The insurance industry has come a long way in embracing technology and adapting to a new set of demands. Its customers now want fit-for-purpose, cost-effective products delivered on the go and from the cloud, and future insurers need to make sure they grasp that innovation.
The economy is at last moving on from a very challenging recessionary period. However, this new growth environment has its own challenges for insurers. Market pressures in the form of low premiums, steep competition, high costs and burdensome regulation are very much in evidence. Many of the larger players face a legacy challenge that has dogged the industry for some time.
According to KPMG’s 2014 report, ‘Transforming Insurance: Securing competitive advantage’, there has been a 108 percent increase in respondents planning to use technology to enter new markets compared to the last three years. A huge 82 percent envisage using digital technology to improve customer relationships over the next three years.
There is clearly a will to move on from an approach that uses new technology merely to solve issues with old technology. The insurer of the future will be data-driven and will use digital marketing, data analytics and technologies such as telematics, to bring to market highly personalised products. Insurers are looking to discern patterns within the huge data sets that now exist to pre-empt customer needs and tailor products and prices.
A stand-out in technology is the use of sentiment analysis by retail insurers. This is capable of tracking consumer opinion, identifying trends as they happen, anticipating customer needs and translating them into products that can be launched rapidly. The approach puts insurers in a position where they can be highly responsive and can launch products that meet a particular need into a very specific market.
For instance, a US-based health insurer might want to launch a product in a particular state to take advantage of imminent changes in legislation. To do that, it might monitor a range of channels – radio networks, newspaper feeds, other public domain data and comment – over the course of a week to monitor public feeling and needs. It can then use digital channels to join the debate and promote new products.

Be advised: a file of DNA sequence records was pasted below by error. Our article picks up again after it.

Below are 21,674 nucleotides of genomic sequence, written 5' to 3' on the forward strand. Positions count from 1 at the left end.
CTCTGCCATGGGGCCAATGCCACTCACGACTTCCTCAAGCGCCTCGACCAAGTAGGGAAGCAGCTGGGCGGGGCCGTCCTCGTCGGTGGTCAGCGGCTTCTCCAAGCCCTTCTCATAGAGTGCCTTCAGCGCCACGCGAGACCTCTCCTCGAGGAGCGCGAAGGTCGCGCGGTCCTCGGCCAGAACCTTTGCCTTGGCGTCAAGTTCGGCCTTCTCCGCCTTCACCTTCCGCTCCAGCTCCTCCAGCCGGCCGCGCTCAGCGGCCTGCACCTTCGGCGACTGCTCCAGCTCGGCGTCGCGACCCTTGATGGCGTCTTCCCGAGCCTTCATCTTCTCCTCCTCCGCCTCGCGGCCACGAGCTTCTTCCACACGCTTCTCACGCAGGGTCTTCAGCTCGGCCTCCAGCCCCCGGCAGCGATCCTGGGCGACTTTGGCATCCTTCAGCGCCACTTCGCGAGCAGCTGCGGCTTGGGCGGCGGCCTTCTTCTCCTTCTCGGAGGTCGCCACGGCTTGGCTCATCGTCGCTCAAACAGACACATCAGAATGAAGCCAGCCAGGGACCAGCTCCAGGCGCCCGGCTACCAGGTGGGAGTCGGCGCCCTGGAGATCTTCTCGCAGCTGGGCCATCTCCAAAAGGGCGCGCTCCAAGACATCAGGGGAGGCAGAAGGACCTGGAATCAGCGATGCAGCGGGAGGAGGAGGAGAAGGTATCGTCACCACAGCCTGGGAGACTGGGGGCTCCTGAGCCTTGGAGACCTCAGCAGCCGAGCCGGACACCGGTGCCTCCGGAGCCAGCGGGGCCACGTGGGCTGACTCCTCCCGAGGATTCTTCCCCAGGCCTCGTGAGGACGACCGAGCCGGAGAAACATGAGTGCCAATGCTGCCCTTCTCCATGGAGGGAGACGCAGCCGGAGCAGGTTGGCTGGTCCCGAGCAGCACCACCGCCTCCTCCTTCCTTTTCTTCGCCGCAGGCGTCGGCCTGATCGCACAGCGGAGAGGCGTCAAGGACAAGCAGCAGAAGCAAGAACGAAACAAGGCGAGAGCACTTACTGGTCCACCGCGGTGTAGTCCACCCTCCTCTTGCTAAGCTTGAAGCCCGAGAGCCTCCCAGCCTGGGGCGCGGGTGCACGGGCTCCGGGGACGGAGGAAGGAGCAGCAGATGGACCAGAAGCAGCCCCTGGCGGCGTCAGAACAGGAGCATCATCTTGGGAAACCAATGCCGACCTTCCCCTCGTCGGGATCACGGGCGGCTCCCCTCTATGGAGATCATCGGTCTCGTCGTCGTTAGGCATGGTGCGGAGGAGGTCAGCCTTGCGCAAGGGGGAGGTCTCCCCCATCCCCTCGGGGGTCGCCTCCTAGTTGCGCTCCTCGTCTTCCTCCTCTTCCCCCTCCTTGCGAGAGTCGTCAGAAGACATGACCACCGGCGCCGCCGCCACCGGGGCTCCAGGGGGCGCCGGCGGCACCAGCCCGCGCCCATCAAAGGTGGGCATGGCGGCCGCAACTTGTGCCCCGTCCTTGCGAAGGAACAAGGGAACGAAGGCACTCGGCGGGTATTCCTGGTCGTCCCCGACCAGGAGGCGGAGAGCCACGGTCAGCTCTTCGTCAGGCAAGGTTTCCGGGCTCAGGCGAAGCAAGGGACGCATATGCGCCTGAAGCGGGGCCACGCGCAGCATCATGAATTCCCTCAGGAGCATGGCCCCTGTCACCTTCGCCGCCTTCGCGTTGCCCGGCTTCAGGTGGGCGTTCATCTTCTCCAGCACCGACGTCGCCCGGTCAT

This example has three advantages. It demonstrates real innovation and enables the player to stay ahead of the curve. It ensures that products are completely fit for purpose and allows the insurer to be proactive on pricing.
In the UK, we are already seeing innovative use of in-car technology or telematics. In fact, mobile technology combined with telematics allows customers to download apps that effectively transform their mobiles into a black box, which means even greater data capture on driver behaviour. Other insurers are even introducing gaming into those apps, engaging customers in competitions to seek out the safest driver. By doing that they ensure broader appeal and engage with Generation Y, opening up discourse with a very demanding population sector.
Clever deployment of cutting edge technology has wide implications in terms of remodelling insurance operations. Insurance needs a skilled workforce for some central and very important interactions – receiving the premiums, recording and processing claims and paying out on them. Underpinning those interactions is the insurer’s data capability. The capture and handling of data has to be solid and has to meet regulatory requirements and customer expectations around efficiency and privacy. But the question of where and how that data is held is an open one. Insurers no longer need a cumbersome mainframe with all the back up that requires. Data can be in the cloud. That represents a huge opportunity for insurers to realign their costs with new technology. It will help insurers reconsider where their data will be held and how it will be used.
There are workforce implications, too. Insurers have long been significant employers. But ten years from now, a large section of the insurance value chain may be held on virtual platforms and peopled by a truly global, flexible workforce.
So who are the flag bearers within this evolution? Interestingly, insurers are not so much looking at each other to pinpoint a benchmark. Many are very willing to look outside their own industry for guidance on patterns of consumer interaction, channels to market and digital delivery. For instance, aviation has provided a model for aggregation, with insurers looking to South West Airlines in the US for how pricing could be handled.
The insurer of the future will look across all industries to find best-in-class interactions with consumers, data use and deployment of digital technology. Shareholders and customers all stand to benefit. But the time to innovate is now, because today’s consumers need a fast, cost-effective service with a personalised approach.
This article represents the views of the author only, and does not necessarily represent the views or professional advice of KPMG in the UK.